WMA Quota Hunts: If you’re going to participate in a WMA quota hunt, you’ll need to apply online at www.gohuntgeorgia.com by the Sept. 1 deadline. If you’ve never set up an online account, it’s an easy process that’ll unlock the door to 43 different WMA quota deer hunts to choose from. You can select only one hunt or pick as many as three to up the odds of getting selected for one. Or, if you just want to earn one priority point and start saving points for some of the more popular hunts in the next few years, you can do that, too.
Some of WRD’s quota hunts take a few years before you get drawn to go. Check out WRD’s selection-odd tables at georgiawildlife.com/hunting/quota#odds. This will give you an idea of how many points to use on the more popular hunts.
Ossabaw Island’s primitive weapons hunt was tops last year in terms of hunter-success rate. Even with 78.9 percent hunter-success rate, it only took two priority points to guarantee one of the 100 spots on the hunt. Forty-eight percent were selected using just one priority point.
Last season’s hardest quota draw was the second gun hunt on Flint River WMA. It took four priority points for a guaranteed draw, although 60 percent of hunters got in applying with three points. That hunt was the No. 18 most successful for quota hunts last year.
The brand-new Gaither WMA’s inaugural hunt the first weekend of November had a lot of interest. It also took four priority points to guarantee one of just 25 spots. That hunt was No. 19 for quota hunts in the state last year.
Meat Hunt: When you look hands down at the top meat producer in the state, that WMA is actually in White County, in the mountains…
Three out of four hunters who deer hunted at Buck Shoals WMA went home with backstraps. While impressive, don’t pack the Jeep just yet. Their three hunts were youth-only quota hunts, with one of those being a Hunt & Learn weekend. If you want to see some deer and have a high chance at success, you better figure out which young ’un you’re taking.
“The deer population at Buck Shoals WMA is high, and hunter success has reflected that,” said WRD Biologist Kevin Lowrey. This small, 582-acre WMA is very diverse and is situated along the game-rich Chattahoochee River corridor. The area is mostly mixed pine/hardwoods and hardwoods. We plant about 7% of the area in a variety of crops, such as peas, millet, oats, clover and sorghum. Another 3% of the area is in early successional habitat. This helps supplement the deer on the area and increases carrying capacity and fawn recruitment.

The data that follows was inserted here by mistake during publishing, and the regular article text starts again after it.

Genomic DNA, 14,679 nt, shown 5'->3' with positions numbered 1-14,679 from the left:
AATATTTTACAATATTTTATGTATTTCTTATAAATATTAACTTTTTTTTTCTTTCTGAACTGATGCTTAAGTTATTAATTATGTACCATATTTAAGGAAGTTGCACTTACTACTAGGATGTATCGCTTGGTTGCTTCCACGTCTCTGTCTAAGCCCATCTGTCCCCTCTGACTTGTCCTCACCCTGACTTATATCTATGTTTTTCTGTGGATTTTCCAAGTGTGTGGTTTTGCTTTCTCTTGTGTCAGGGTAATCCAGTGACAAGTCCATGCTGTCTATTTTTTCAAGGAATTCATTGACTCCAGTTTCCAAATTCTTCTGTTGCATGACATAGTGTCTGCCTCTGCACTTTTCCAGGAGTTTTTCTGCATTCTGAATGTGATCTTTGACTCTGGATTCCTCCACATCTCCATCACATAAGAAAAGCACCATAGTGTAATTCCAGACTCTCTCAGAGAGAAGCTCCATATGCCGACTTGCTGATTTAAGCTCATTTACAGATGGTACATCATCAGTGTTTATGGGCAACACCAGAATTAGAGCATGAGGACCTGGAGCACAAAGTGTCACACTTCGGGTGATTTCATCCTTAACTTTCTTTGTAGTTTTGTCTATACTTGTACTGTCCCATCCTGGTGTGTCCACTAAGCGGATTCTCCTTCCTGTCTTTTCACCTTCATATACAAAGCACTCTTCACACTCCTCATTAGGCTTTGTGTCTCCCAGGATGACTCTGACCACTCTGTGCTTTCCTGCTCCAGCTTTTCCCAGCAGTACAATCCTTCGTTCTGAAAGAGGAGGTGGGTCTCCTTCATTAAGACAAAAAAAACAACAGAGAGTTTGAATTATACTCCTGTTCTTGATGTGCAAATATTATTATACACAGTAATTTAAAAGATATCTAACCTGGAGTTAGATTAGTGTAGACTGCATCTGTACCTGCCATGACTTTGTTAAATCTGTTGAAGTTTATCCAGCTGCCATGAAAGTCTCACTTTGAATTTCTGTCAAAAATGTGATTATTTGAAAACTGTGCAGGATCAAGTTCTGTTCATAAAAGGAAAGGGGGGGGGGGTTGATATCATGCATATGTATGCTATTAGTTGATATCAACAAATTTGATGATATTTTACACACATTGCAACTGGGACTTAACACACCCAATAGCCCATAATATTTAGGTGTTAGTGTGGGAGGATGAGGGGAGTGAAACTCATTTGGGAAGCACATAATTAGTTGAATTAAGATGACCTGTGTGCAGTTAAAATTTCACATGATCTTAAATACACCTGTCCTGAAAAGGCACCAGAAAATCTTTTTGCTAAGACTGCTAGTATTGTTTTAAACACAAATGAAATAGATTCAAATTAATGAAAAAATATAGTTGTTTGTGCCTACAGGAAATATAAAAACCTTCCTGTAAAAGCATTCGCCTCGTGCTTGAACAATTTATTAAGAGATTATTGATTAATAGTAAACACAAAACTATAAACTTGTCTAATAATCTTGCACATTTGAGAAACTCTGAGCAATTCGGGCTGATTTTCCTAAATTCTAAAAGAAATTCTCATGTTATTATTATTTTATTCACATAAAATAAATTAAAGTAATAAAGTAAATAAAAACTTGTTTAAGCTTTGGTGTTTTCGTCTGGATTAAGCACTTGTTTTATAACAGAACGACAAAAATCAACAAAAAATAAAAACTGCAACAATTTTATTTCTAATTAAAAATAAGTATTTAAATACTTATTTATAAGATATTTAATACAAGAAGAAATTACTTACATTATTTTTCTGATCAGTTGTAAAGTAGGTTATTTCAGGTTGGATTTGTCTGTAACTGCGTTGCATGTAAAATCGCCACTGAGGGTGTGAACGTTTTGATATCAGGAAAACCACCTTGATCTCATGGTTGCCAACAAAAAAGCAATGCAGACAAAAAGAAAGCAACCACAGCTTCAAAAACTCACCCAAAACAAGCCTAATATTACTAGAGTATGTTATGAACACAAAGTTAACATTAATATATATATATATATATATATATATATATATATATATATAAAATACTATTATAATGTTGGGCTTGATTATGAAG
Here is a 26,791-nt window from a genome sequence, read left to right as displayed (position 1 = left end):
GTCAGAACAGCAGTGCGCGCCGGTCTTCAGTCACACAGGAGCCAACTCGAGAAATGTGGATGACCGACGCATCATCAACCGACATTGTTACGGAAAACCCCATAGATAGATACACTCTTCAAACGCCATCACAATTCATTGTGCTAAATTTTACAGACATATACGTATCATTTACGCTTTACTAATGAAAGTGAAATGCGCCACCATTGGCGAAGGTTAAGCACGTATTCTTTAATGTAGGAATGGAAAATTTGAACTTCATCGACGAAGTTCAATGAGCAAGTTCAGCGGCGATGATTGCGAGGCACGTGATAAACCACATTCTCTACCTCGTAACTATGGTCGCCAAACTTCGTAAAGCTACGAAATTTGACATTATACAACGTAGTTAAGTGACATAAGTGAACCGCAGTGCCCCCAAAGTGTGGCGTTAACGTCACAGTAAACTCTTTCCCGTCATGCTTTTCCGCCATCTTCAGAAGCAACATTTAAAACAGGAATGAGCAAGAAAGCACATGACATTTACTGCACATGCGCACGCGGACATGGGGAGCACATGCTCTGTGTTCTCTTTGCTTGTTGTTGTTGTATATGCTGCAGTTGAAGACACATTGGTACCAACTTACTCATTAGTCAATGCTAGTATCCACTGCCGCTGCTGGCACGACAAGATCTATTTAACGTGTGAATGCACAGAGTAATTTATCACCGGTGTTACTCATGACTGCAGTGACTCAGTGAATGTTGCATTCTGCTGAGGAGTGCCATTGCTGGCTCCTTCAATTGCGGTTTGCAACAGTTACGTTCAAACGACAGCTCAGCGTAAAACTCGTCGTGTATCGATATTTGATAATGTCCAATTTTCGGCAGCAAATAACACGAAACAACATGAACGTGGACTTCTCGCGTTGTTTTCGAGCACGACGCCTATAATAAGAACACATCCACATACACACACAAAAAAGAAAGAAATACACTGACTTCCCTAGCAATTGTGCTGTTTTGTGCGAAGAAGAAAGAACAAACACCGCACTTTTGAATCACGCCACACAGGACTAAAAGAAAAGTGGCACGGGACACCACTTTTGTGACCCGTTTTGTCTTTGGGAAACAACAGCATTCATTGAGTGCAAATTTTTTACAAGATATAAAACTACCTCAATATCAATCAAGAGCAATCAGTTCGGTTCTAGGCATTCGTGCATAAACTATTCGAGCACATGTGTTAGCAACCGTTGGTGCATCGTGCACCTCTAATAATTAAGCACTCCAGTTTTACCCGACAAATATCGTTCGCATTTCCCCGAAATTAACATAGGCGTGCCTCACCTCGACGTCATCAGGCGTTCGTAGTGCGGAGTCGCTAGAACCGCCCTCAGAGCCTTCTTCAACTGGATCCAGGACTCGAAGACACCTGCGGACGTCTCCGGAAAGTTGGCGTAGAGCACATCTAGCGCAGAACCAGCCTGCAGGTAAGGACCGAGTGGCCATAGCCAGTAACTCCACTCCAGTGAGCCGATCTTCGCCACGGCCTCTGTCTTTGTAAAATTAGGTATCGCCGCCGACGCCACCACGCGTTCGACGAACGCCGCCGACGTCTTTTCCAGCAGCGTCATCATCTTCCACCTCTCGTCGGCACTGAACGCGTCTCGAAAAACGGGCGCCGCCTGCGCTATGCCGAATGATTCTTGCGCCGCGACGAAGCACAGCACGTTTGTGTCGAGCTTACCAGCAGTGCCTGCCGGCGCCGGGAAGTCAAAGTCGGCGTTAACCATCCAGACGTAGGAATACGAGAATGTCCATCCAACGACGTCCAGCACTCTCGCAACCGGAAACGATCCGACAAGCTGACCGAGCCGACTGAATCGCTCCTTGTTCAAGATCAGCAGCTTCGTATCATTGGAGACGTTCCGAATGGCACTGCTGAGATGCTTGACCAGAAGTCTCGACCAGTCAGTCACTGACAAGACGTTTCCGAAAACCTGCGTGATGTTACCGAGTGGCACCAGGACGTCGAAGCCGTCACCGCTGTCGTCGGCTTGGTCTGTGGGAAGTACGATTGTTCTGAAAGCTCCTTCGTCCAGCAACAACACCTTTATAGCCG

“We strictly control hunting and harvest on the area to help maintain the abundant deer population. We also try to minimize disturbance on the area year-round when hunting and fishing events are not scheduled. All of this is focused on providing novice hunters the best hunting experience in Georgia. Not only have we have enjoyed high success rates over the last three seasons, but also a lot of happy faces. I expect this season will be no different.”
Now it’s time for you to read and study. In addition to using our ranking tables in the August 2019 issue, you’ll see statistics for each hunt on individual WMAs. We know some of you enjoy flipping to your favorite WMA and seeing how certain hunts did last year. In addition, we provide three years of data for each hunt, so you can look at trends and get a better picture of how productive, or unproductive, these hunts are over time.
If you don’t see a WMA listed here, data was not available, or space constraints for this article didn’t allow us to include it. To view what WMA data WRD has online, go to www1.gadnr.org/dnr/deer/public.
If you read and study through this article and find success based on knowledge gained here, bless us with a picture of you with your deer and some caption info of your hunting success in the WMA deer woods this fall. Please send it to [email protected].